Tuesday, January 24, 2012

Tunnel vision


I don't know if it's because I spent half my childhood carving hideouts from the huge privet hedges that surrounded my home, or if there is another reason that I am drawn to arbors and tunnels like the one you see above (the photograph was taken in early spring at a nursery in northern California), but I love that feeling of walking underneath such structures, especially when they are covered in foliage or flowers.

I have a tunnel that is 44 feet long.  It attaches to the back of my house.  The arches are made of iron and are covered with yellow trumpet vine, Campsis radicans 'Flava', which starts blooming in June and lasts through July.

I originally planted a double flowering wisteria, but it was a disaster in every way.  The blooms didn't appear until after the foliage came out and were hard to see.  The racemes looked like clusters of grapes that had gotten caught in an impossible tangle of vines.  And, quite naturally, the plants got away from me fast.  All of a sudden, I had thick, choking trunks going up the pillars of the arches.  On top, errant shoots stood up in every direction, looking like some Medusa-gone-wild with a crop of hair 40 feet long and six feet high.

The plants had been expensive mail order ones, but I was forced to cut them down to the ground.  Now, I can control the trumpet vine (believe it or not) much more easily.

But here's an odd thing.  I once noticed a snake skin - a long one - caught up in the canopy.  I somehow ignored this and didn't dwell on how it might have gotten there.  A few years later, I'd hired a young man to do some pruning, and had pointed out some pieces that were out of place to be cut back.  I was indoors when I heard this horrible scream.  I ran out to see the ladder knocked over and the young man pointing up.  There, resting in the vines was a coiled up black rat snake.  I had to admit it was a bit disconcerting, thinking I had probably walked under the creature a dozen times that day.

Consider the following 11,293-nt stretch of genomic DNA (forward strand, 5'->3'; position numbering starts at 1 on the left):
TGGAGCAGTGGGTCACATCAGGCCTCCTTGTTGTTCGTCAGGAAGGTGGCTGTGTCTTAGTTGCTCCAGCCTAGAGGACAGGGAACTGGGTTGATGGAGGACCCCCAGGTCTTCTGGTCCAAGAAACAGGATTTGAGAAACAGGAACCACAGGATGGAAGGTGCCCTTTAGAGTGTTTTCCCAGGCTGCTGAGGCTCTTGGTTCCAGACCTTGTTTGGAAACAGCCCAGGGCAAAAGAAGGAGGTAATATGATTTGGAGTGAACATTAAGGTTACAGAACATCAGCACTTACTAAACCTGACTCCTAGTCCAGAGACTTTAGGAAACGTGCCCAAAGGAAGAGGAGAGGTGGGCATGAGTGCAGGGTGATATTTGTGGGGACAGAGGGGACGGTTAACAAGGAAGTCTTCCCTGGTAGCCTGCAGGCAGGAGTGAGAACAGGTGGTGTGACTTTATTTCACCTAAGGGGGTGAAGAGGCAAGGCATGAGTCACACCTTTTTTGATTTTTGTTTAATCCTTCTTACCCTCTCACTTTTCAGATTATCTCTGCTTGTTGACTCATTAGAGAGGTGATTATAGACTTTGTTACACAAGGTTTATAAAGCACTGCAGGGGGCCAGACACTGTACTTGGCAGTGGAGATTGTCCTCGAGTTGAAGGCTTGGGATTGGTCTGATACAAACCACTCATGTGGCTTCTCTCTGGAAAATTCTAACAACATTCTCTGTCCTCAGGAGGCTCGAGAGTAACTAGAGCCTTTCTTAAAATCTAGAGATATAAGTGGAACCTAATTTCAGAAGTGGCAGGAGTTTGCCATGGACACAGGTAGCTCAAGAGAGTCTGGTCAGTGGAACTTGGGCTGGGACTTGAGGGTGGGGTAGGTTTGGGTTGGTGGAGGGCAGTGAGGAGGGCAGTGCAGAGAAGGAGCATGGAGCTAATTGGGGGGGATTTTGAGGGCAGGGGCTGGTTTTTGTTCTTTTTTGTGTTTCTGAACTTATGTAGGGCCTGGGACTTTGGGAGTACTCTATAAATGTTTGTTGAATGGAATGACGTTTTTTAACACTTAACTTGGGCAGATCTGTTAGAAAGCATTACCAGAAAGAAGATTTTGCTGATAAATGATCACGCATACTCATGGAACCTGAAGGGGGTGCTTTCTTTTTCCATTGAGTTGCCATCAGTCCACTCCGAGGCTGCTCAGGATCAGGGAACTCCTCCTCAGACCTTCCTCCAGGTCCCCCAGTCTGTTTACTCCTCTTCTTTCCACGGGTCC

For days on end, the snake stayed, stretching himself along the iron connection pieces.  I was constantly checking to see if he was still there.  One day, I noticed that he was a lot longer than I had originally thought.  In fact, there was no way this same snake could have grown another four or five feet.  It dawned on me.  There were two of them.

In the spring, I see this type of snake a lot.  To be sure, I look up every time I pass through the tunnel.  I'll also find him/her coiled up in various places, especially in this new little garden I've made.

But, this isn't about snakes.  It's about the beauty of tunnels used in the garden.  Yesterday, I was searching online for garden arches.  I want to connect a series of arches in yet another garden place I'm making.  The above photo is of a laburnum tunnel.  You can see the line of trees and supports.  In another month or so there would have been long golden chains of flowers hanging down (note the cyclamineus daffodils; I love the swept back petals).

We can't grow laburnums in the South, but I did see such a series of arches in another California garden near San Francisco.  The gardener had trained deciduous magnolias on iron frames.  She had also planted clematis to grow up the trees.  It was a great look and lent some organization to an upper garden that might otherwise have been left wild.

I do have a photograph of my tunnel, but it was taken on a snowy day.  Finally, we have some sunshine,  and it's going to warm this afternoon.  Thus, I'll save my snaky, snowy tunnel for another time.